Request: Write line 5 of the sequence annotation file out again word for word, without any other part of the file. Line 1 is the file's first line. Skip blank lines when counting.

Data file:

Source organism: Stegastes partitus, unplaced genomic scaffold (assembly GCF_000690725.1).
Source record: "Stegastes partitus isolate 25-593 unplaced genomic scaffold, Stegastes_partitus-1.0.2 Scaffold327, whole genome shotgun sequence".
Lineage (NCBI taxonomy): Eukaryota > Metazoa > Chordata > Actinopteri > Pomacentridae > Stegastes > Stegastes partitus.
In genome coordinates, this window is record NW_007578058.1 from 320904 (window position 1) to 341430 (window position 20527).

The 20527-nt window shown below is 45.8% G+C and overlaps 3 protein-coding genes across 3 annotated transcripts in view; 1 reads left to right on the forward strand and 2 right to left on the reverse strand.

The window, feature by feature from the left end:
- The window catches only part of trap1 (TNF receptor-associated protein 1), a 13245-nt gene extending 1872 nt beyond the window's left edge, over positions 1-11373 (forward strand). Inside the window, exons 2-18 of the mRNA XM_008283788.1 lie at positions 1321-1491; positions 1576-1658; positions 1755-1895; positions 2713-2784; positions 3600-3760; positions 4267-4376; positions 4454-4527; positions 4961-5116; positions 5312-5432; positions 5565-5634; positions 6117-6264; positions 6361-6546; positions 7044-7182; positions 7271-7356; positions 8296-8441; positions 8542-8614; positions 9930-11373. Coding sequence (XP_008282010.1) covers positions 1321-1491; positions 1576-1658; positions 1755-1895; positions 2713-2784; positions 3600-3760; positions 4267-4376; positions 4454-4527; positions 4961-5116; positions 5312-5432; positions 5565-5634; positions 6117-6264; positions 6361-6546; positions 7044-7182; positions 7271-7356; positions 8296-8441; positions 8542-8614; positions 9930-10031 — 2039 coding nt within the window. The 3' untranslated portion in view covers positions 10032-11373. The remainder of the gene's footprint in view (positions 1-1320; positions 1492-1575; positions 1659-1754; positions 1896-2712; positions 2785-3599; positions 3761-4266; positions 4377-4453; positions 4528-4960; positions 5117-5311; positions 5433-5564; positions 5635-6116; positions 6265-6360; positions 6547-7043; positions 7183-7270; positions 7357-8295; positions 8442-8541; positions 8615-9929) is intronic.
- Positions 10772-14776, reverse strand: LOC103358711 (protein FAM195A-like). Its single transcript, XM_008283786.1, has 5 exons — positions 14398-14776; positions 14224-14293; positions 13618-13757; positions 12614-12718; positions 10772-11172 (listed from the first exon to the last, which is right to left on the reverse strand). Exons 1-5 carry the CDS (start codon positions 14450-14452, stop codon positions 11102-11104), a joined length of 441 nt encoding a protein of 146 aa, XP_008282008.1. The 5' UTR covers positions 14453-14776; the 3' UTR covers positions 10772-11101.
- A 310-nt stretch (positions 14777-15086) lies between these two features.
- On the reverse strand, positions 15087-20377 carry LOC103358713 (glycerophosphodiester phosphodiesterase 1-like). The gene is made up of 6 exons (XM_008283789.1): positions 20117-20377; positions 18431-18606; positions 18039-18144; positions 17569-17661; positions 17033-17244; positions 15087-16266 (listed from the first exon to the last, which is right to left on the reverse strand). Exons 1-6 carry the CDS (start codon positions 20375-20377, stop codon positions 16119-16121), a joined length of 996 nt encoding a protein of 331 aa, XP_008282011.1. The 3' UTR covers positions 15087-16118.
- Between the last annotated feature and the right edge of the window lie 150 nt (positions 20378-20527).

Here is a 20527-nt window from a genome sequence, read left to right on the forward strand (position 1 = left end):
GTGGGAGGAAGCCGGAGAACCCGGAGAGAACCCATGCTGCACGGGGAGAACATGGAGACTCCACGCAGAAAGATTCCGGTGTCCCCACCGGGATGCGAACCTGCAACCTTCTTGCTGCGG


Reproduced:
The 20527-nt window shown below is 45.8% G+C and overlaps 3 protein-coding genes across 3 annotated transcripts in view; 1 reads left to right on the forward strand and 2 right to left on the reverse strand.